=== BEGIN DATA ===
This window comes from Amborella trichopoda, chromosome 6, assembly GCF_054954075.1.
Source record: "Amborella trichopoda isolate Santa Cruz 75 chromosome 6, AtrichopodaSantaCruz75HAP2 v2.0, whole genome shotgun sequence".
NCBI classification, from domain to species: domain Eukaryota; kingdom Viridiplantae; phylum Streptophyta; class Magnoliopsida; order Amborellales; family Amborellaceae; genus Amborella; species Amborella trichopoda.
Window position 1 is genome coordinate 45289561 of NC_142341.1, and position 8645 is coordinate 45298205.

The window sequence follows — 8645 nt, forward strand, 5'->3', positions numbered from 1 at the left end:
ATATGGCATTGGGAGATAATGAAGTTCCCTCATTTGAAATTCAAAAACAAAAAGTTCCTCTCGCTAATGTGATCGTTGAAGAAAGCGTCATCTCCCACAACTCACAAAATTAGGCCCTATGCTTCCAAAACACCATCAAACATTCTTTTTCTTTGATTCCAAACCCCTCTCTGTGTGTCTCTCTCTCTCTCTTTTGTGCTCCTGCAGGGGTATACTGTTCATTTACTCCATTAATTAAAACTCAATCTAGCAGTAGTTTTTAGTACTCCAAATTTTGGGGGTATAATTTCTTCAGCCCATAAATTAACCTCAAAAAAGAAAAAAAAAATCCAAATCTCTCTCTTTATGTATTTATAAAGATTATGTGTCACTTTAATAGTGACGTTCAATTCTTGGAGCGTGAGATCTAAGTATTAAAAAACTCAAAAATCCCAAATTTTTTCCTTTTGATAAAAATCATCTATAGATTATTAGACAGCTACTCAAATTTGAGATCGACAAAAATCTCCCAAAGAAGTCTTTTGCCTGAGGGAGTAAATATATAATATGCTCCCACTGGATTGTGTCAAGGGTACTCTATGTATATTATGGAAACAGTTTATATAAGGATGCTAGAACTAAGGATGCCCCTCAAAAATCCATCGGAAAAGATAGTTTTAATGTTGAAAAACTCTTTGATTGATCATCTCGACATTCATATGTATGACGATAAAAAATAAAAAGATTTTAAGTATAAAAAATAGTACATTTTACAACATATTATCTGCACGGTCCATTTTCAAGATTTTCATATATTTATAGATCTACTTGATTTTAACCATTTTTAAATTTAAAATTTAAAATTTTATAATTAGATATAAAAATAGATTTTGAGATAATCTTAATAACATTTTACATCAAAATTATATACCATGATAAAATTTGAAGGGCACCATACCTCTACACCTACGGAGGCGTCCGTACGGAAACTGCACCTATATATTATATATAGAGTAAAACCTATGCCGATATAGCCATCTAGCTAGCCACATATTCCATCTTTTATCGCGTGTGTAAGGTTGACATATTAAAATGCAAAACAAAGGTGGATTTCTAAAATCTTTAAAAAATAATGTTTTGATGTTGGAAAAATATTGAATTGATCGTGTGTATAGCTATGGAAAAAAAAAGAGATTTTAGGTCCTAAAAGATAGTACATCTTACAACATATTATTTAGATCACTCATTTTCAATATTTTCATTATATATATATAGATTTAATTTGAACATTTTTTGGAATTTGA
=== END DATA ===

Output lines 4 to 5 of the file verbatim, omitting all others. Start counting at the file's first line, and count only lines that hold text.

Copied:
Window position 1 is genome coordinate 45289561 of NC_142341.1, and position 8645 is coordinate 45298205.

The window sequence follows — 8645 nt, forward strand, 5'->3', positions numbered from 1 at the left end: